zero trustSince users of mobile devices started connecting through unmanaged devices to company applications through the internet, there has been a growing need to execute zero trust security. If you can’t trust the network, device, or connection, zero trust will sound like an excellent idea. However, in the past few years, there’s been a confusion regarding the real meaning of the term.

The concept of zero trust came up in 2010 when John Kindervag of Forrester Research submitted a paper that made the concept of zero trust more popular. Kindervag talked about how the model of zero trust security is created around the idea that companies that must not inherently trust attempts to connect to a business application or system and should be verified before any granting any level user access.

The concept is pretty simple. Zero trust security assumes that all attempts are hostile. Although this may seem pretty obvious, the idea is antithetical to the model followed by corporate network security. Because back in the 1990s, firms have been creating a network architecture with a safe and secure perimeter through end-point based controls, depending on approved IP addresses, protocols, and ports to validate users, data, or/and applications which are then allowed to communicate within the network.



On the other hand, a zero trust approach will treat all traffic, including the traffic within the perimeter, as hostile. Unless the workloads have been determined by certain attributes, a workload identity or fingerprint, they are blocked and untrusted from communicating.

One important aspect of zero trust is providing least privilege access, which means it gets rid of the excessive trust users get when inside a conventional network. With a zero trust security method, least privilege access isn’t just applied before providing access, but also to which connections, devices, or services – where and when, which significantly minimizes the attack surfaces, providing defenders a much narrower scope of focus.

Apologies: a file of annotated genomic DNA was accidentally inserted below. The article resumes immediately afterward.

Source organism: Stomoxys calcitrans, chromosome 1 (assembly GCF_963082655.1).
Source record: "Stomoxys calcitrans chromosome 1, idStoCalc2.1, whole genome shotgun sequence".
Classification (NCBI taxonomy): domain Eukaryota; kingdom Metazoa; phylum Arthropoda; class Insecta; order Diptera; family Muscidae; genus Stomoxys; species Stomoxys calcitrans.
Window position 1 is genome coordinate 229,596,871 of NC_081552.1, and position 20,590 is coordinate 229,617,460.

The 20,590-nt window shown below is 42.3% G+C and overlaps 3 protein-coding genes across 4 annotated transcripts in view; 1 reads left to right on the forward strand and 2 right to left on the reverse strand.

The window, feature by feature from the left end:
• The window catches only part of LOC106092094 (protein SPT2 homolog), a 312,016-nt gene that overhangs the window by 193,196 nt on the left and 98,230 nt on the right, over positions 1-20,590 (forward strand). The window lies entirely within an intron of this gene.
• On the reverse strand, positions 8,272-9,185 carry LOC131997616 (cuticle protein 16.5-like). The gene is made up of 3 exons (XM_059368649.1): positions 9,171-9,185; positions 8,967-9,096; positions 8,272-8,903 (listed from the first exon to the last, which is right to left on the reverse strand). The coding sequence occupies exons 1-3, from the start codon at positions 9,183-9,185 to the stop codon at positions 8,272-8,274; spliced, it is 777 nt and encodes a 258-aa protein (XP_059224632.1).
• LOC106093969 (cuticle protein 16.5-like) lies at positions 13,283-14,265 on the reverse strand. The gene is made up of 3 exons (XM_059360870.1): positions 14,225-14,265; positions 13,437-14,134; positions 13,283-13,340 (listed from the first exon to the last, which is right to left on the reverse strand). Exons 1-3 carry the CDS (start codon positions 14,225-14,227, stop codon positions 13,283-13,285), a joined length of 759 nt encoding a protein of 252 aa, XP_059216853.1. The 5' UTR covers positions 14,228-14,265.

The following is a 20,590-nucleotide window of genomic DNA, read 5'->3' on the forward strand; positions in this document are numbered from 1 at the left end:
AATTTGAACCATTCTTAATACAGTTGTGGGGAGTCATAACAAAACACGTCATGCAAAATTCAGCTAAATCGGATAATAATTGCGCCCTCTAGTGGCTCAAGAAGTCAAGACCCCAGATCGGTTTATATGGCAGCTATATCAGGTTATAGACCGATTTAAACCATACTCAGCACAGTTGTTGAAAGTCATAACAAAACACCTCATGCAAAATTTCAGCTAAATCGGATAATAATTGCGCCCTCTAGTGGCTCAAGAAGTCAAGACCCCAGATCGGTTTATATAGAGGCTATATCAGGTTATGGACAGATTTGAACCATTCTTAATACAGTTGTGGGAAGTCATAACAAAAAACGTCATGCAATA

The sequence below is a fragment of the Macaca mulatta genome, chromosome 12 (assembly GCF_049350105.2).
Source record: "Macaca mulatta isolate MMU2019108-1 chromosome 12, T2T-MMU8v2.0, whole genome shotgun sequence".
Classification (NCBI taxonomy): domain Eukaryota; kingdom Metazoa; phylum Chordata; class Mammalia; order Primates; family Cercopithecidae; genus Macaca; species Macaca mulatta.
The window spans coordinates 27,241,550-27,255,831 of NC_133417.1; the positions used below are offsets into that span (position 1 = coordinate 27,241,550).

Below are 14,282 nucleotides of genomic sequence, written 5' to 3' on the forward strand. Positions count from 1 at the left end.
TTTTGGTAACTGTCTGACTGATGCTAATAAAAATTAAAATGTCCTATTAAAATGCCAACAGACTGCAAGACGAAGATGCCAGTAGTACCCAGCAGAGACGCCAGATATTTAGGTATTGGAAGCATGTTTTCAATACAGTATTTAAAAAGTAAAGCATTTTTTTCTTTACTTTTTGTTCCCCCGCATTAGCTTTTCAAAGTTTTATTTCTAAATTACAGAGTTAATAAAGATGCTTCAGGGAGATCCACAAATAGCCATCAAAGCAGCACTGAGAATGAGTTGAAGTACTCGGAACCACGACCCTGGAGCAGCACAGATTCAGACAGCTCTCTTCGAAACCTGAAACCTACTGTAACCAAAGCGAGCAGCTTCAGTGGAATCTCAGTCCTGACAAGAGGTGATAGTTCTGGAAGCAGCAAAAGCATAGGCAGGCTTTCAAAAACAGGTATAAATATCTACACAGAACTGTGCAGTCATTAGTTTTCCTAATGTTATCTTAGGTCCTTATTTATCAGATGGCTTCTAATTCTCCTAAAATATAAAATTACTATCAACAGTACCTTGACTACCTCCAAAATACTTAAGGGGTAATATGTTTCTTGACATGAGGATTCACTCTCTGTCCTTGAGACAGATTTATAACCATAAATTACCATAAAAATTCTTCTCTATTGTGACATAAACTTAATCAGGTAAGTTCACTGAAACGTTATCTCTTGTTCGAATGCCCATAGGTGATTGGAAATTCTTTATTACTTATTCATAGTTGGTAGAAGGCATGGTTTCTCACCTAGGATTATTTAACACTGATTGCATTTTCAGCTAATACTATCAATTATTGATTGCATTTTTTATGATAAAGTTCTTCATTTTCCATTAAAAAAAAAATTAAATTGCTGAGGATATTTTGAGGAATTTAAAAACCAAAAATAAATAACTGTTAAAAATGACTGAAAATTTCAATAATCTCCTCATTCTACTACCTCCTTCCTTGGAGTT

Zero Trust Is Based On 4 Principles

  • Least privilege access – all workloads, devices, and users are authenticated before providing access and regularly reauthenticated and authorized again based on the context.
  • Microsegmentation – performed at the application level without the network segmentation.
  • Network and applications stay invisible to the open internet.
  • The internet will serve as the new transport network through encrypted microtunnels.

Why Should You Adopt A Zero Trust Security Model?

Reduce organizational and business risk

All services and applications are considered as malicious and are not allowed from communicating until their identities have been proven.

Provide access control over the cloud and the container environments

Network security policies of zero trust are based on the identity of the communicating workloads and then are tied right away to the workload itself. Through this, security will remain as close as it can be to the assets that need protection and isn’t impacted by the network constructs like protocols, ports, and IP addresses. Because of that, protection will travel with the workload where it will try to communicate but stays unchanged even when there are changes in the environment.

Reduces Risk of Data Breach

Zero trust security will reduce the risk of data breach because it will always verify, therefore unverified workloads are prevented from communicating anywhere on the company’s system, to and from the command and control, as well as between hosts, applications, data, and users.


Call SpartanTec, Inc. now if you would like to know more about zero trust security and how it could help protect your business.


SpartanTec, Inc.
Charleston, SC 29407

Serving: Myrtle Beach, North Myrtle Beach, Columbia, Wilmington, Fayetteville, Florence